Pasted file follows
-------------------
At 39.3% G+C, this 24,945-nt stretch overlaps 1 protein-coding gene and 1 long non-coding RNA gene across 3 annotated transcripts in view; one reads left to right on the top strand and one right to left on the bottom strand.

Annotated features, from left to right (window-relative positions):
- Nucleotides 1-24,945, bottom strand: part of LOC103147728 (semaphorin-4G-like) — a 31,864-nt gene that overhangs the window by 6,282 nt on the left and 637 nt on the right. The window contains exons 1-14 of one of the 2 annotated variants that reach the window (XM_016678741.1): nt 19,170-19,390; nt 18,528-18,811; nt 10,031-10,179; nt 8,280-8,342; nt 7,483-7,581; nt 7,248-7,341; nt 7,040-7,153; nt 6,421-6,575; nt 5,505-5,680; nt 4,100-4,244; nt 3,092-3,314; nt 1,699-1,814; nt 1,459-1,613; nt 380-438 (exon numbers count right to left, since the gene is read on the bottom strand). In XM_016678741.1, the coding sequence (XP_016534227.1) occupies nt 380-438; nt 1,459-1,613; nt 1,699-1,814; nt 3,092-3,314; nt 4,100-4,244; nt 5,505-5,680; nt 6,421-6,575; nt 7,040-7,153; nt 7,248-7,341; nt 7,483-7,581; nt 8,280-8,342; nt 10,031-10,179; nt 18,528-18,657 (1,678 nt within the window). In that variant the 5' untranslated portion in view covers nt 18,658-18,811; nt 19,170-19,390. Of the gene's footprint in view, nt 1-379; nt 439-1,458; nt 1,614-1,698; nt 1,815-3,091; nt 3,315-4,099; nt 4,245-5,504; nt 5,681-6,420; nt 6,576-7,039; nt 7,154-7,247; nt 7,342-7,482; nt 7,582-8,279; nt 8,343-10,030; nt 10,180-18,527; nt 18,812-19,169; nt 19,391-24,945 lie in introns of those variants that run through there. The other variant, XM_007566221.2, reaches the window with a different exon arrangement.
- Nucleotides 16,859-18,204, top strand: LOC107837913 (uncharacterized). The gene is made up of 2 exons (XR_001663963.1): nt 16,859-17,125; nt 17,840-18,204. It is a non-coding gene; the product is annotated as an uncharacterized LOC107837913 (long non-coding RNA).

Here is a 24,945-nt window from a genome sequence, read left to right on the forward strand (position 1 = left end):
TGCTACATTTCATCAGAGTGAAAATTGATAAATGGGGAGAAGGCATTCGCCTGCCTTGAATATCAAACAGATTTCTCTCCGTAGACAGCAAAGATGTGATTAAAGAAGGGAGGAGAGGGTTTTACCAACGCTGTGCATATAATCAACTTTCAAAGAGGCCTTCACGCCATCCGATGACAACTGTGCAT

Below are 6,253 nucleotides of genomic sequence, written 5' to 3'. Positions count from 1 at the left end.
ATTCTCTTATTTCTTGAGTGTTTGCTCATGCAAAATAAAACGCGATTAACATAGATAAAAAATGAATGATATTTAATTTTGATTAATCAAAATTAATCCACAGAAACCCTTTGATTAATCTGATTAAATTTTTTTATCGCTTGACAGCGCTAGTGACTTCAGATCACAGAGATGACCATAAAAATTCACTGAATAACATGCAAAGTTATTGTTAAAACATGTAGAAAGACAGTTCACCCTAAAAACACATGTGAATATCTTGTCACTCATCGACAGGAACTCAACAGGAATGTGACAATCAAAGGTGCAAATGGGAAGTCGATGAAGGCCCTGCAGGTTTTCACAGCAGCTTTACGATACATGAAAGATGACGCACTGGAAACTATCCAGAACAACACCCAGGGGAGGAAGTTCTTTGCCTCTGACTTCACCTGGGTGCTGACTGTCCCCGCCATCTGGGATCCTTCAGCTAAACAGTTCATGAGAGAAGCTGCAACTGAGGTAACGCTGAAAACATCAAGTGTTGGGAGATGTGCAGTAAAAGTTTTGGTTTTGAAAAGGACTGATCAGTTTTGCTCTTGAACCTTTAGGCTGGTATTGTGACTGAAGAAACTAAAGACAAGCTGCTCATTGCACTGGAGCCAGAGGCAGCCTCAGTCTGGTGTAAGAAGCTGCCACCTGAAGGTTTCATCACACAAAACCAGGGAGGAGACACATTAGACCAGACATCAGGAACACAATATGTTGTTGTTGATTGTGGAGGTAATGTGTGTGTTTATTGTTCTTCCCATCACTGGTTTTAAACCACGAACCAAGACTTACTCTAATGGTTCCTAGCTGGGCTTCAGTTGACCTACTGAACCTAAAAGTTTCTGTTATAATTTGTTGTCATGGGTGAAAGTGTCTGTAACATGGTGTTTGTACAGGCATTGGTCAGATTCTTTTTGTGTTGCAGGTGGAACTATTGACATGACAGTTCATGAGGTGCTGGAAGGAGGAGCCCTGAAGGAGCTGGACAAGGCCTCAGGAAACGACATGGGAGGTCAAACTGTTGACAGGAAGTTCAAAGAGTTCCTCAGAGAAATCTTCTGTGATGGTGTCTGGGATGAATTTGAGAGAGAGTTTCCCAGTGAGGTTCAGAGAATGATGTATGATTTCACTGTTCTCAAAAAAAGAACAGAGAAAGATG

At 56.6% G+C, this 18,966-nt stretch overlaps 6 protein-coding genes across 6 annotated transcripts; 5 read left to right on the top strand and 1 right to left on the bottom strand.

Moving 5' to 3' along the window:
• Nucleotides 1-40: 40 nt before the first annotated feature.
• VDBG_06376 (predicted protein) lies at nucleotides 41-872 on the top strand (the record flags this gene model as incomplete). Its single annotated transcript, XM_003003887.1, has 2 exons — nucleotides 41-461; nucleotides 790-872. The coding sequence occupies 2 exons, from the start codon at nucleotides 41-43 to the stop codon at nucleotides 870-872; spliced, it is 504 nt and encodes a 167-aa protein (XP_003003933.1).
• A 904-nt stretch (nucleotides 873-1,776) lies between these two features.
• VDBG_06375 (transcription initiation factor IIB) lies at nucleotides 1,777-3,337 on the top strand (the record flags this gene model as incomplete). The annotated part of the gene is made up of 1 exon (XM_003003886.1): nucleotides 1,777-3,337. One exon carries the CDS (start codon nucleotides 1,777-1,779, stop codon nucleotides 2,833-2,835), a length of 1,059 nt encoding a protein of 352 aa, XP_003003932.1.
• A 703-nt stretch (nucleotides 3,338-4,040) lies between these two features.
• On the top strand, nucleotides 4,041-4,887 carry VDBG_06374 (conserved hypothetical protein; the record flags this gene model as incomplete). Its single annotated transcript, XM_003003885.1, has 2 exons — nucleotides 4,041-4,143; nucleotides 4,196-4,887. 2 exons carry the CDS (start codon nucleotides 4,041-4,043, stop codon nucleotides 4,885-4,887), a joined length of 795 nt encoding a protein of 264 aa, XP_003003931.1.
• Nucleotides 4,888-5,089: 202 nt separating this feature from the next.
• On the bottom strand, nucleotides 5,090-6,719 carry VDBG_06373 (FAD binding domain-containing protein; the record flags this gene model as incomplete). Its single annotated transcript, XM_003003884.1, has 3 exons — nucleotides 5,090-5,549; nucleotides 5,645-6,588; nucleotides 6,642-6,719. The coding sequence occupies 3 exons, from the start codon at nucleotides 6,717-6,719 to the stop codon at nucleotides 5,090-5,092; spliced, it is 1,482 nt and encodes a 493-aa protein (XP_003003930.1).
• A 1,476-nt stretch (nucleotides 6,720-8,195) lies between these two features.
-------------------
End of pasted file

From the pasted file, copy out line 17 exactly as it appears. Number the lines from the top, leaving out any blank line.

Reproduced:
• Nucleotides 4,888-5,089: 202 nt separating this feature from the next.